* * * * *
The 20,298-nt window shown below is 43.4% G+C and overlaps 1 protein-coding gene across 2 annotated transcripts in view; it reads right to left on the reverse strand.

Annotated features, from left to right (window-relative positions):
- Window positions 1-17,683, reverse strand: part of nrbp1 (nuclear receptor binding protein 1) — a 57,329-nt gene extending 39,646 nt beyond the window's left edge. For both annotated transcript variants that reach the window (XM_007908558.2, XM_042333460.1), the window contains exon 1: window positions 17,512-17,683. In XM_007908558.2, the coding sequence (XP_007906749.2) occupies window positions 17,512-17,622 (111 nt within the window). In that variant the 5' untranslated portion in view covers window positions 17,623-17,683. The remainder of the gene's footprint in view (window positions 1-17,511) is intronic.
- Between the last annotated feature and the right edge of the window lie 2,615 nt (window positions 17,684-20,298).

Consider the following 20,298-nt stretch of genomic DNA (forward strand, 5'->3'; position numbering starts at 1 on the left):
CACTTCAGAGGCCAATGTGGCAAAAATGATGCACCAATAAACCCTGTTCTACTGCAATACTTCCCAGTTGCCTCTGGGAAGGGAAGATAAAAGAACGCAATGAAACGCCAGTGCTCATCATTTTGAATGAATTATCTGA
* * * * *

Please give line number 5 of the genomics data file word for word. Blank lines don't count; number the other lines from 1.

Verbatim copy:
Consider the following 20,298-nt stretch of genomic DNA (forward strand, 5'->3'; position numbering starts at 1 on the left):